Thursday, 6 January 2011

Bradlaugh Hall-Haroon Khalid

Bradlaugh Hall: A symbol of a revolution

by Haroon Khalid
From 1900 till 1947, for almost half a century the famous Bradlaugh Hall of Lahore situated on the Rettigan road, remained a symbol of Revolution for the entire British India. Charles Bradlaugh, Lala Lajpat Rai, Maulana Zafar Ali Khan, Ajeet Singh, Bhagat Singh, and Jawaharlal Nehru all towering figures of their times have been associated with this hall. What should have been preserved as the museum of political revolution in Lahore lies in shambles near the University of Veterinary and Animal Sciences today. There is a huge lock on the entrance of the hall placed there by The Evacuee Trust Property Board (ETPB). The gloomier aspect is that not many people of the city today are aware of the political, cultural and social significance of the Bradlaugh Hall. There are a few people who are actually aware of its existence.
Rettigan road in the late 19th century was occupied by massive British bungalows. This was the elite section of the town. Charles Bradlaugh, an English Parliamentarian, advocate of Indian freedom from the British yoke, bought a piece of land here. Bradlaugh unlike his fellow British conservatives belonged to a different school of thought. He was one of the most famous atheists of his time who refused to take the oath on Bible when elected in the Parliament. He was also one of those Parliamentarians who advocated that the Indian people should be allowed to choose their own fate; in the Parliament. His resolution was accepted.
In Lahore, he had earlier purchased this vast tract of land; however no hall had been constructed so far. The British Government could not appreciate his sympathy for the Indians so they initially took the contract of laying down railway tracks from him and then ordered him to leave Indian land immediately. He bought a boat, stocked food and anchored the boat on the bank of Ravi. His contestation was that since he was not on Indian ‘land’ therefore he was not disobeying the State. He was later forced to leave. In England he gathered together members of the civil society and the labor class to advocate for the cause of Indian freedom.
Surinder Nath Banarjee in 1900 after the departure of Charles Bradlaugh inaugurated this hall. He was a member of the Indian National Association which was incorporated into Congress later. From 1898-1905 he remained the President of the Indian National Congress.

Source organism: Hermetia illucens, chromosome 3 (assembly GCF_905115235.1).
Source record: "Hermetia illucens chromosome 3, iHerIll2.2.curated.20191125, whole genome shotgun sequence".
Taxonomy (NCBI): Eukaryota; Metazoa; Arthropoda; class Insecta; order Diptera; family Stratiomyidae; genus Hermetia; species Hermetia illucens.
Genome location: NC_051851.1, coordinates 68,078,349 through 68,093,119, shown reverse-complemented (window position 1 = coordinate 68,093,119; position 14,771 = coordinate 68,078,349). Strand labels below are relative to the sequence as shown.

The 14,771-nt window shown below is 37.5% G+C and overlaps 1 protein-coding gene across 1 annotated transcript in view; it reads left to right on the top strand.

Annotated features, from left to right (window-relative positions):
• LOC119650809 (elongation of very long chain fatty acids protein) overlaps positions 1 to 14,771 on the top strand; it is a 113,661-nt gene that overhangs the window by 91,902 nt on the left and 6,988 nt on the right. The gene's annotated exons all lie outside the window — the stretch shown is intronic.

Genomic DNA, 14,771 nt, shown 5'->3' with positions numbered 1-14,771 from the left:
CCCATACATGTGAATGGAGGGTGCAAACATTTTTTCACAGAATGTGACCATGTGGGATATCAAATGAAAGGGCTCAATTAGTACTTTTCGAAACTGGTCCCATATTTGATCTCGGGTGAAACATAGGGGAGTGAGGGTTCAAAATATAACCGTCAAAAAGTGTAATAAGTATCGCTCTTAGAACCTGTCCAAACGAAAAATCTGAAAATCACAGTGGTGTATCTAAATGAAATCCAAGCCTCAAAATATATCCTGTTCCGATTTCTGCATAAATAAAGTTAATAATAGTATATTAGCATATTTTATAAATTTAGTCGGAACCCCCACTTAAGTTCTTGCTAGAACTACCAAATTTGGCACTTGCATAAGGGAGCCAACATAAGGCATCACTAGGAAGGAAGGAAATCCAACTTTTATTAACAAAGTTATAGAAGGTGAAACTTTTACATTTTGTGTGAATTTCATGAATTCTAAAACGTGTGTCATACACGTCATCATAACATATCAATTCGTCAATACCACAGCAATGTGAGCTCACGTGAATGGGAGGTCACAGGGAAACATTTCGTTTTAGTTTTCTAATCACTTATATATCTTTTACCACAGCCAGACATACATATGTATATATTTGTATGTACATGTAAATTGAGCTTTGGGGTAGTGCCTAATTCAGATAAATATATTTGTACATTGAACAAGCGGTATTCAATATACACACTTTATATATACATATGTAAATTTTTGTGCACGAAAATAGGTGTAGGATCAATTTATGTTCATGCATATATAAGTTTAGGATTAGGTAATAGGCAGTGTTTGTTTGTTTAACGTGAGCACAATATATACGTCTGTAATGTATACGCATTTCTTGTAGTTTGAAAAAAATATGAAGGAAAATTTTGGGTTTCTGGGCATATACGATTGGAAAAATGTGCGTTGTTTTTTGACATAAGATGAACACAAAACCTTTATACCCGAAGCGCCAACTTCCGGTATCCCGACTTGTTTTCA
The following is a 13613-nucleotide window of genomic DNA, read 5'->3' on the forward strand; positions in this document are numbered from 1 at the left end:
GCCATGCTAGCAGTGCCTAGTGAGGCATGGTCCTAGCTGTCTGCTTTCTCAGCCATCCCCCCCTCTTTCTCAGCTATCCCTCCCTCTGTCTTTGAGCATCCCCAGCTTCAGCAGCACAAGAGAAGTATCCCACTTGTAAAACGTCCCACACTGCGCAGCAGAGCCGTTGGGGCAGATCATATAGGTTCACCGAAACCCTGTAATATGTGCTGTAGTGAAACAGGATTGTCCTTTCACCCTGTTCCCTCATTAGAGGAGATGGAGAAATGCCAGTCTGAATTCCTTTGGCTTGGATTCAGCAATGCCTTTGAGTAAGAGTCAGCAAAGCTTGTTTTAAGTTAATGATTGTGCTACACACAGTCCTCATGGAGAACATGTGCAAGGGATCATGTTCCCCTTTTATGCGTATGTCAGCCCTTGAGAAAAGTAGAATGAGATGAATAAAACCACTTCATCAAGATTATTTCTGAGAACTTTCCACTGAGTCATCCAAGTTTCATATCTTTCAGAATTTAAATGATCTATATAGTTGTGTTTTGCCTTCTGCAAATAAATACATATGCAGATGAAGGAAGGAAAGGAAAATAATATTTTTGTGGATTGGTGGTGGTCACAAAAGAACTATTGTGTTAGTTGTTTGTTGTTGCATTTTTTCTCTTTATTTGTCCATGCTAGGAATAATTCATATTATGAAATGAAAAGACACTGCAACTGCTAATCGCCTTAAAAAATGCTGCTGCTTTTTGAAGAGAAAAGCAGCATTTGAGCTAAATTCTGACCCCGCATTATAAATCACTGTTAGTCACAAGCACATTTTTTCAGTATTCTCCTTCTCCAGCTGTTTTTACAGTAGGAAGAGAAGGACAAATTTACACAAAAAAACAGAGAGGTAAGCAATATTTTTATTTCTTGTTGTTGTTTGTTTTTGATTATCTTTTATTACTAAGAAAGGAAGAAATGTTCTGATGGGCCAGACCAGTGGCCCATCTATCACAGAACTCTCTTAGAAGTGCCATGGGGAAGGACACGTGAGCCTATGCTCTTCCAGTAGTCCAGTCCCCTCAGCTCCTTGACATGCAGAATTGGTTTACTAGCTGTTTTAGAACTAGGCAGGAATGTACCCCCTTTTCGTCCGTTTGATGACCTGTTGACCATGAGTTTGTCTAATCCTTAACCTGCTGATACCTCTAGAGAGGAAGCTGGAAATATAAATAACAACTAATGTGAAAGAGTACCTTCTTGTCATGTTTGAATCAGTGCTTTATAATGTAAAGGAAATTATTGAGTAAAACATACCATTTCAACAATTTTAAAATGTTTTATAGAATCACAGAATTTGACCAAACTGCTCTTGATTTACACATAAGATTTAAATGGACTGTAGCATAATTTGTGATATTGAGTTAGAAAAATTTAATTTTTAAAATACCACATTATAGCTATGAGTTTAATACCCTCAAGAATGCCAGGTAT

Perhaps the greatest contribution to this hall came from Lala Lajpat Rai. He was born on the 28th of January 1865 in Ferozpur to Ghulab Devi. Ghulab Devi Hospital on the Ferozpur road is named after her. He joined the Government College Lahore in 1880 from where he got a degree in Law. As part of Gandhi’s non-cooperation movement he founded the National College inside this Hall to impart quality education to Indians, who did not want to join British institutions. In 1928 when the Nationalists boycotted the Simon Commission there were speeches organized here against it hosted by Lala Lajpat Rai, Maulana Zafar Ali Khan, and Syed Atta ullah Shah Bukhari. The National College takes us directly to Bhagat Singh and his comrades. In 1922 he joined this college where he met Sukhdev and Yashpal his future compatriots. He remained here till 1926 and his political bearings were marked by his stay here. During that juncture and even after that many plays and other cultural activists were organized here with the focus on freedom of India. Another comrade of the Naujawan Bharat Swabha Bhagat Singh’s party Shareef Mateen, an inhabitant of Lahore remained in refuge here during the case against Bhagat Singh. He was present here with party members, the parents and brother of Bhagat Singh. During the trial his parents used to sit outside the hall on a charpoy and people passing by used to acknowledge them. The British Government established a Police check-post nearby to monitor the activities of the refuge.